Preliminary Findings in Adolescents with ASD: Pupil Diameter As a Proxy for Cognitive Load during Passive Viewing of Facial Expression Stimuli

Friday, May 12, 2017: 5:00 PM-6:30 PM
Golden Gate Ballroom (Marriott Marquis Hotel)
G. T. Lynch1, S. M. James2, M. VanDam1 and R. Hyslop3, (1)Dept. of Speech and Hearing Sciences, Elson S. Floyd College of Medicine, Washington State University, Spokane, WA, (2)Sleep and Performance Research Center, Elson S. Floyd College of Medicine, Washington State University, Spokane, WA, (3)Dept. of Speech and Hearing Sciences, Elson S. Floyd College of Medicine, Spokane, WA
Background:  Pupillometry, a method for indirectly measuring neural firing within the locus-coeruleus norepinephrine (LC-NE) system, has long been used as a proxy for measuring arousal and visual attention. In recent years, it has been established that changes in pupil dilation are associated with cognitive demand in typical populations. Pupil diameter increases as demands on visual attention increases, and as general cognitive tasks increase in complexity. As cognitive load increases, pupil diameter will increase regardless of accuracy of the participant’s response. Within ASD, it is well known children and adolescents demonstrate diminished attention to faces. It is not clear, however, whether there is a difference in cognitive demand between typically developing individuals and those with ASD while visually processing facial stimuli depicting emotion.

Objectives:  This study examined the pupillary changes in two groups of adolescents, typically developing (TD), and those with ASD without language impairment, upon passive viewing of facial expressions. The aim of the study was to demonstrate differences in pupil diameter between groups, serving as a proxy for measuring the cognitive demand associated with passive visual processing of facial expression stimuli. We hypothesized that the ASD group would demonstrate greater average pupil diameter while passively viewing facial expressions when compared to average pupil diameter within the typically developing group.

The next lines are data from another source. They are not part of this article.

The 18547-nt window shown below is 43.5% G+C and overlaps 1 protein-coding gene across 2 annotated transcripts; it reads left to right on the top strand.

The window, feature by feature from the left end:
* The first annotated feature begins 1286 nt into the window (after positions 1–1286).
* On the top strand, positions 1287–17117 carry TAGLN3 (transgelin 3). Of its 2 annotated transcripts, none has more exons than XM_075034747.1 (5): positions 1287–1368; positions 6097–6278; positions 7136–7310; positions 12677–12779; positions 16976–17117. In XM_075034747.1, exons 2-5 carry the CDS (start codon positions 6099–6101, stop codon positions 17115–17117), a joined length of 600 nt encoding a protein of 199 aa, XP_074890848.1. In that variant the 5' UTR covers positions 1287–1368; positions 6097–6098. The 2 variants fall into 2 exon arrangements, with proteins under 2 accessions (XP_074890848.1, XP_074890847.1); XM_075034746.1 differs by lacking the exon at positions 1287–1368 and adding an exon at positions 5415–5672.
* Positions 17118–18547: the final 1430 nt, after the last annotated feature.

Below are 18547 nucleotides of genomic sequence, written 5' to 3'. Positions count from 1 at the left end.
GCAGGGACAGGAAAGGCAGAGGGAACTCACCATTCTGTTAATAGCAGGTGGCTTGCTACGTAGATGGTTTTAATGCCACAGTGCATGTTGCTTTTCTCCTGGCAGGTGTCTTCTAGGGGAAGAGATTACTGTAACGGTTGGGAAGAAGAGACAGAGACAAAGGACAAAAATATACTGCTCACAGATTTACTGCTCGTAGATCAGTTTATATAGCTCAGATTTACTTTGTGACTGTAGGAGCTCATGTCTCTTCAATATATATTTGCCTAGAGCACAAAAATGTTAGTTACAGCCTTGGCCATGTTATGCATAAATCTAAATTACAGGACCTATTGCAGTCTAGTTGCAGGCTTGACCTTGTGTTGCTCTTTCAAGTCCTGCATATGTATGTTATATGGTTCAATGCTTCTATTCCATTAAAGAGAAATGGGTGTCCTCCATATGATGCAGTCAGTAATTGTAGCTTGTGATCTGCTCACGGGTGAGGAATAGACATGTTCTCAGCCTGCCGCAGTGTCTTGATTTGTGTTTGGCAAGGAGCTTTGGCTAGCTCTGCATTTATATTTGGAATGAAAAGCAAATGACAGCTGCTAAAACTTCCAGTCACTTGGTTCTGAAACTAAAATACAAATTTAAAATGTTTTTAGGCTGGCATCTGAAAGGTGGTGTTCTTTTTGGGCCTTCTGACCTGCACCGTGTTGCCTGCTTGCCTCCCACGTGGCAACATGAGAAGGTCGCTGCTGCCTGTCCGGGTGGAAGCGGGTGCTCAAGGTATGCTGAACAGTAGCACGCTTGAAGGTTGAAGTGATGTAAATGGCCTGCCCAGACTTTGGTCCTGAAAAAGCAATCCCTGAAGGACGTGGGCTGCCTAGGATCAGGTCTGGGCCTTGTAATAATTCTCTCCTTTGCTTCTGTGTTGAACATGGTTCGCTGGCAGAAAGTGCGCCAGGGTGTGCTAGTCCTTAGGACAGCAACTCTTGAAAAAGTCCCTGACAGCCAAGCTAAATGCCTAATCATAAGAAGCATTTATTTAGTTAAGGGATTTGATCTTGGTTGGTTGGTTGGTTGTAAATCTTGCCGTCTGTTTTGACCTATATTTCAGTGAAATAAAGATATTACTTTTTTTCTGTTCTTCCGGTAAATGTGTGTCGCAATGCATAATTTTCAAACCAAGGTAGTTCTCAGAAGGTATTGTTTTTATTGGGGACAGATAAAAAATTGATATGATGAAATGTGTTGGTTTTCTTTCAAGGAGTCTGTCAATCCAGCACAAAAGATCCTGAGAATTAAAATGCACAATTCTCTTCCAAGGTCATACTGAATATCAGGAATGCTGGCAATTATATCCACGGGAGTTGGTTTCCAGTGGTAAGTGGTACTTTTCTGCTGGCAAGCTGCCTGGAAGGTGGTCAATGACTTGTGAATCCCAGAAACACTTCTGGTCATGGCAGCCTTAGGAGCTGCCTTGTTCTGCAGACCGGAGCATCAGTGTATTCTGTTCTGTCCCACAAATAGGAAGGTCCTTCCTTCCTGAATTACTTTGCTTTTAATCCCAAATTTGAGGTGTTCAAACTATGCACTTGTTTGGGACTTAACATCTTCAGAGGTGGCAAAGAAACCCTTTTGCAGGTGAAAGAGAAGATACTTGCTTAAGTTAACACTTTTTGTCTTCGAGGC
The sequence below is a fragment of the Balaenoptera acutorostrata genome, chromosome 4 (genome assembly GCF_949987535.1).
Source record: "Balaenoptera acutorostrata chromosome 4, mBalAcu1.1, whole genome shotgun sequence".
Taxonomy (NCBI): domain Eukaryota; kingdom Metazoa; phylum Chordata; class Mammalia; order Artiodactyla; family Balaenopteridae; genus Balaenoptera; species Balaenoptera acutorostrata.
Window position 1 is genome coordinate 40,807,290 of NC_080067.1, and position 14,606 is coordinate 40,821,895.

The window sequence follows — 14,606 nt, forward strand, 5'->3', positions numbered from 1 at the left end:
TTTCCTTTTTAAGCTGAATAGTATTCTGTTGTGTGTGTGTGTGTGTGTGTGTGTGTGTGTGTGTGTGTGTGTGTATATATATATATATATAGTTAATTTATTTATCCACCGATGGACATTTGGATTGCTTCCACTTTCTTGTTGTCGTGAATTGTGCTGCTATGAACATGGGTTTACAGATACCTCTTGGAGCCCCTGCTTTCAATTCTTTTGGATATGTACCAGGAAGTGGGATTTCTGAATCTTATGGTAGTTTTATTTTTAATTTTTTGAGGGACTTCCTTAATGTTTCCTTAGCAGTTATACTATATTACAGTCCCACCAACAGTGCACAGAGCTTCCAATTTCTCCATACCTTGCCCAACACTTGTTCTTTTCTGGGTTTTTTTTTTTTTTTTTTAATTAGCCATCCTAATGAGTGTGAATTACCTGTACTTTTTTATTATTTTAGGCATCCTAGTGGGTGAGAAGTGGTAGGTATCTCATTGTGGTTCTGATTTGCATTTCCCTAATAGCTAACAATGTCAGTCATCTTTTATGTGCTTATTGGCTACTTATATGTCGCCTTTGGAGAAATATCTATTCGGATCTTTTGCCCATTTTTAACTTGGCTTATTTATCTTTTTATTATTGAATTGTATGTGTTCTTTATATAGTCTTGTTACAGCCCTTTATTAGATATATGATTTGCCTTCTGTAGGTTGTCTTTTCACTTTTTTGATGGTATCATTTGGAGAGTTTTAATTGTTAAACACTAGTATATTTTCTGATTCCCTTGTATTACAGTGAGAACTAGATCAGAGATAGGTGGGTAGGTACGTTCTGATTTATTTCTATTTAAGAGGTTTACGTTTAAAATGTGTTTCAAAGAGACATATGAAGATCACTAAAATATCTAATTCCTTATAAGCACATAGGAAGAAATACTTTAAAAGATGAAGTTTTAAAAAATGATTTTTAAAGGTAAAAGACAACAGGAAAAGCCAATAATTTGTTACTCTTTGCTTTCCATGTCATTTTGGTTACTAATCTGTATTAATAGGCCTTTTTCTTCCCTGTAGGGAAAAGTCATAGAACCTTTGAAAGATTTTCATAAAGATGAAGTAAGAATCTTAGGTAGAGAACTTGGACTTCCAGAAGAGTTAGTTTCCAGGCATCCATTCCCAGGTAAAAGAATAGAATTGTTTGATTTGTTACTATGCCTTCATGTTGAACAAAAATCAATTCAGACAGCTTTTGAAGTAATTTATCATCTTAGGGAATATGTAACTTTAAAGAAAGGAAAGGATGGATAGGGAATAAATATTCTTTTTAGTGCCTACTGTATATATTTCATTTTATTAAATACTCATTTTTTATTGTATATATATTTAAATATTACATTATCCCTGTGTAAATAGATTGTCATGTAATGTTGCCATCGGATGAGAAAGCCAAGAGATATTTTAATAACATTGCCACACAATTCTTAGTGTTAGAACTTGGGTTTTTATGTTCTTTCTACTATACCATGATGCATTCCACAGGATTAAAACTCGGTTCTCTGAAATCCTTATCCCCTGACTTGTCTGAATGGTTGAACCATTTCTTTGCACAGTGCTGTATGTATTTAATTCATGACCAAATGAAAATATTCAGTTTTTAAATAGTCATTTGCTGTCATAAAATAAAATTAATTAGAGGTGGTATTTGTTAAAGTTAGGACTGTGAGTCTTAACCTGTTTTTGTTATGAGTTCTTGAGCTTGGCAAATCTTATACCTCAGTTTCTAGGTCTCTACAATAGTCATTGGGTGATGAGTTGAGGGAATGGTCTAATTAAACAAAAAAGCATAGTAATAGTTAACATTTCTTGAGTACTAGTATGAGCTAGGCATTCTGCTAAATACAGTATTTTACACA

Methods:  Participants sat at a stationary eye-tracking station with chin positioned in a chin rest. NimStim photos (Tottenham, 2009) were presented on a computer monitor for 4000 ms each, within 2 randomized blocks. Participants were told to look at the face on the monitor. Binocular infrared eye tracking recorded the changing pupil diameter in response to passive viewing of the facial expression stimuli.

Results:  A significant difference in average pupil diameter was observed between groups. We ran a two-tailed, bi-directional t-test, which suggested the mean pupil size was smaller for the TD group (M=.0043, SD=.00040) than for the ASD group (M=.0052, SD=.00051) (t(38)=6.408, p<.000001). When considered in the context of cognitive demand and pupillary dynamics, this observation suggests the likelihood of greater allocation of cognitive resources by the adolescents in the ASD group during visual processing of facial expressions. The ASD group demonstrated greater average pupil diameter, suggesting the increase in pupil dilation may be associated with greater demands of attentional resources while examining the human face.

Conclusions:  The relative increase in average pupil diameter within the ASD group suggests measurement of changes in pupil diameter may serve as a proxy for cognitive load when viewing visual stimuli. This population may use increased cognitive effort to process common facial expressions and the pupil response provides a physiologic measure of visual processing in relation to cognitive demand. These results have implications for treatment targeting non-verbal language use. These findings also support further analysis using an “index of cognitive ability” algorithm (Bartels & Marshall, 2012) to measure changing pupil diameter as a covariate when examining visual processing of facial expressions within the ASD population.